Now on to the ............
The Castles are on my mothers side of the family.
Now to talk about Jacob (White Tassel) Castle they called him white tassel due to he was what we would call a albino .
Jacob had at least eight wives all Cherokee except Sowega,who was his first wife.Sowega was a Shawnee Indian of the Kispokotha (Warrior) Clan, from Western Pa. and the mother of his first born,Jacob,Jr. He was one of the earliest pioneers in Southwest Va and the area called Castlewoods,Va is named for him

Jacob's Shawnee name was Taumee or Taumee-Elenee. This name was anglized to White Tassel, however the actual meaning is "Corn Man". This name was bestowed, no doubt, because of his light or white silky hair, which reminded the indians of corn silk. His slender stature also contributed to the reason for the name. He was slender like the corn stalk.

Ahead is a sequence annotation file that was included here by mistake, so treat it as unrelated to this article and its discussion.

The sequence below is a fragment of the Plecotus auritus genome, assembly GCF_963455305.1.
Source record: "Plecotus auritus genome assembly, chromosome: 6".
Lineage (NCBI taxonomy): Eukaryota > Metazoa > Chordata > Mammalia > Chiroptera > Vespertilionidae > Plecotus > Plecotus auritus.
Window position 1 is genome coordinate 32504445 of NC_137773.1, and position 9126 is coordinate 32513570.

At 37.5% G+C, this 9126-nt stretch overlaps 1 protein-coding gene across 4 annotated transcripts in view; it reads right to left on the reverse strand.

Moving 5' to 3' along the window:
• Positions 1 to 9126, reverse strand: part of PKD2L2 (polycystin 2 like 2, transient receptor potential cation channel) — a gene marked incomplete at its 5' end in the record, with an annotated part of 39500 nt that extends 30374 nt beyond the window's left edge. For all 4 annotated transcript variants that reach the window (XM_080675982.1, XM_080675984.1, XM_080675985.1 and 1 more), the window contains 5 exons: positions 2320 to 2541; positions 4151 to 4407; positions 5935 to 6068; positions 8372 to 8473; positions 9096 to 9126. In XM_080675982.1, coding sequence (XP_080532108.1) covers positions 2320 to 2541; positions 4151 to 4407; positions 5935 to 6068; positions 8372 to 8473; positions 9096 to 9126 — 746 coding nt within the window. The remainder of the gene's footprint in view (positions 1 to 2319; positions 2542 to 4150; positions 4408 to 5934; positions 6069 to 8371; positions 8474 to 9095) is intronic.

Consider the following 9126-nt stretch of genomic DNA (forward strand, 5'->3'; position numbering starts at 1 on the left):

Sowega (Shawnee Indian Maiden):Sowega married Jacob(White Tassel)Cassel in 1736 in Lancaster Co,Pa. Soon thereafter she change her name to Mary Elizabeth. She was a Kispokotha ( Warrior Clan) Shawnee. Waupaathee is swan in Shawnee, therefore Sowega must denote some effeminant action of a swan.,perhaps "Gliding Swan" or "Swimming Swan". The Shawnee had 34 tribes (gens or clans) or name groups, as they are sometimes refered by. The Shawnee child is named by the elder of the tribe or gen of that particular division of the nation. In this case it would be the Kispokotha (Warrior Clan)."They generally bestow a name descriptive of some act of the animal or bird which is the totem of the infant named".(Trowbridge:1939,p.26)." "Women receive names within their totem tha convey an idea of softness or effeminacy". In general Shawnee "names are always more or less descriptive of some event which has occured,or of particular anticipated points in the character of the person, or of the animal which is their totem or name group."(Towbridge:1939,p.27) Therefore it is fairly safe to assume that Sowega is a name that identifies some effeminate nature of behavior of a swan.